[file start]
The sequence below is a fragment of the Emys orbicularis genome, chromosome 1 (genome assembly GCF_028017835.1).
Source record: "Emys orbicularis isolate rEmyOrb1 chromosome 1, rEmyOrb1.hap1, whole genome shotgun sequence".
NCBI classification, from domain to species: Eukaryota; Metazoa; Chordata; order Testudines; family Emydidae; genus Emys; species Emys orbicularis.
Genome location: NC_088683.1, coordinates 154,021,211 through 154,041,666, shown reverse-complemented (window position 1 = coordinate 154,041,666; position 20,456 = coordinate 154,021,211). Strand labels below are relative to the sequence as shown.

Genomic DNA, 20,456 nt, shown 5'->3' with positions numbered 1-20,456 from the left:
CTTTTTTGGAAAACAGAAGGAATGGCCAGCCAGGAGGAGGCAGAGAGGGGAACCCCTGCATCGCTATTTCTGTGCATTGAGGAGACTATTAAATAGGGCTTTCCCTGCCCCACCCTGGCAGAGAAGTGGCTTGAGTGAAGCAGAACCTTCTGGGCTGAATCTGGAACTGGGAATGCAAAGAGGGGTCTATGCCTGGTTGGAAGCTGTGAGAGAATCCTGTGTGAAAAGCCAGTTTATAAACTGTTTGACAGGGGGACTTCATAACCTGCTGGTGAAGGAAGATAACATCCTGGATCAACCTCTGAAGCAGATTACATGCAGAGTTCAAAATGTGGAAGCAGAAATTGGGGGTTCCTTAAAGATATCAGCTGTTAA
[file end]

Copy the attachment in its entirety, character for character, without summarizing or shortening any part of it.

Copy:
The sequence below is a fragment of the Emys orbicularis genome, chromosome 1 (genome assembly GCF_028017835.1).
Source record: "Emys orbicularis isolate rEmyOrb1 chromosome 1, rEmyOrb1.hap1, whole genome shotgun sequence".
NCBI classification, from domain to species: Eukaryota; Metazoa; Chordata; order Testudines; family Emydidae; genus Emys; species Emys orbicularis.
Genome location: NC_088683.1, coordinates 154,021,211 through 154,041,666, shown reverse-complemented (window position 1 = coordinate 154,041,666; position 20,456 = coordinate 154,021,211). Strand labels below are relative to the sequence as shown.

Genomic DNA, 20,456 nt, shown 5'->3' with positions numbered 1-20,456 from the left:
CTTTTTTGGAAAACAGAAGGAATGGCCAGCCAGGAGGAGGCAGAGAGGGGAACCCCTGCATCGCTATTTCTGTGCATTGAGGAGACTATTAAATAGGGCTTTCCCTGCCCCACCCTGGCAGAGAAGTGGCTTGAGTGAAGCAGAACCTTCTGGGCTGAATCTGGAACTGGGAATGCAAAGAGGGGTCTATGCCTGGTTGGAAGCTGTGAGAGAATCCTGTGTGAAAAGCCAGTTTATAAACTGTTTGACAGGGGGACTTCATAACCTGCTGGTGAAGGAAGATAACATCCTGGATCAACCTCTGAAGCAGATTACATGCAGAGTTCAAAATGTGGAAGCAGAAATTGGGGGTTCCTTAAAGATATCAGCTGTTAA